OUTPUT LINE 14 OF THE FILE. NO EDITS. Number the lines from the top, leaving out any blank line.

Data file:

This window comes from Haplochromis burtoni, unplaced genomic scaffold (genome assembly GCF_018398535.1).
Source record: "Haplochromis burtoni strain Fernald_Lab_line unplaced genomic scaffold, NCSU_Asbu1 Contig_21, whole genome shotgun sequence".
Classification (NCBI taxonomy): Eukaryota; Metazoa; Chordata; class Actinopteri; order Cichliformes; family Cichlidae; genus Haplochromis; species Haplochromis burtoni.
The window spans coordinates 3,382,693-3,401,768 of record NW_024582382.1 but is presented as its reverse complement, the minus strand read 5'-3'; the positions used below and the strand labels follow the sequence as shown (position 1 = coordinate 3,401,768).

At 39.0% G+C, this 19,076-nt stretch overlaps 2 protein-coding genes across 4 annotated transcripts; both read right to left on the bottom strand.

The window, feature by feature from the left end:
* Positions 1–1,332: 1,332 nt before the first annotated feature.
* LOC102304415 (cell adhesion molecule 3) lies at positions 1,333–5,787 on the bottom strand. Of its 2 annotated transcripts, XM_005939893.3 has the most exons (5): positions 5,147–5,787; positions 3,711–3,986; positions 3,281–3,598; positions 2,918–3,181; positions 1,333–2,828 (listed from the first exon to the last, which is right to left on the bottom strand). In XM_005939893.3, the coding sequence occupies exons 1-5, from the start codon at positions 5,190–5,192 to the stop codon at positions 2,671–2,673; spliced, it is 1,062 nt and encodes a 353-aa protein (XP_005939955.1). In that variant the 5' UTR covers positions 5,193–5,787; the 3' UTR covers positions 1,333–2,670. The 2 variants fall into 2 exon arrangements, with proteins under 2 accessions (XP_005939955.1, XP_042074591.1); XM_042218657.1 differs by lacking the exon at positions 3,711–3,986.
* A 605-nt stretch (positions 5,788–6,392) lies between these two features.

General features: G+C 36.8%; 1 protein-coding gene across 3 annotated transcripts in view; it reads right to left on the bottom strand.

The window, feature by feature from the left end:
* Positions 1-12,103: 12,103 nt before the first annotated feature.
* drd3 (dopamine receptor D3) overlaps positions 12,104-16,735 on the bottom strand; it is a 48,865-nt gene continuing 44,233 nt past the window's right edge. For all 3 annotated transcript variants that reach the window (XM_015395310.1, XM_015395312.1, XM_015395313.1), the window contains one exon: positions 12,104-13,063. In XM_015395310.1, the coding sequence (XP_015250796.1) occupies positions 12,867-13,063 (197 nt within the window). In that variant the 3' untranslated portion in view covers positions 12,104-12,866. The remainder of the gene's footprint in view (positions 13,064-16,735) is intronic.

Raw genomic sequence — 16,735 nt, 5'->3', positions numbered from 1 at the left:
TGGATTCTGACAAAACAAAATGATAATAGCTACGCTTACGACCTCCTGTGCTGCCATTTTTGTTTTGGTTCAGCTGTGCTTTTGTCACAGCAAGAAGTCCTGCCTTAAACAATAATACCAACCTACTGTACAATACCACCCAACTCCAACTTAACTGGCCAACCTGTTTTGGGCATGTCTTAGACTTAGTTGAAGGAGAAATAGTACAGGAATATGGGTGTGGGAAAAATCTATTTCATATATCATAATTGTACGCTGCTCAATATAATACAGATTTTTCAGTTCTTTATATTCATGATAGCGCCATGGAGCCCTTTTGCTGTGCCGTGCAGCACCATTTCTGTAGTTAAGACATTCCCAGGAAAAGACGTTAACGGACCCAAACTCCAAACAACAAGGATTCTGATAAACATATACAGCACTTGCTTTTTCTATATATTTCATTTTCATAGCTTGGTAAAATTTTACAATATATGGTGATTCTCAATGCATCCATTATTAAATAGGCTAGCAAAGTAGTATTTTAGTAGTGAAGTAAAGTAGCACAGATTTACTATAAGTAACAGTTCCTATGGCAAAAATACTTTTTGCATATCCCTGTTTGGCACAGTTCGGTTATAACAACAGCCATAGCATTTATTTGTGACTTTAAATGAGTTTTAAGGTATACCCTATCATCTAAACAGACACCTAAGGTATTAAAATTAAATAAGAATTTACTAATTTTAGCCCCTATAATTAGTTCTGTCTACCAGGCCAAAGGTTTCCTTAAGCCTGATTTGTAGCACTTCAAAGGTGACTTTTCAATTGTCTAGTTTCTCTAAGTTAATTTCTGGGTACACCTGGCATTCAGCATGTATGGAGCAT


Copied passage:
Raw genomic sequence — 16,735 nt, 5'->3', positions numbered from 1 at the left: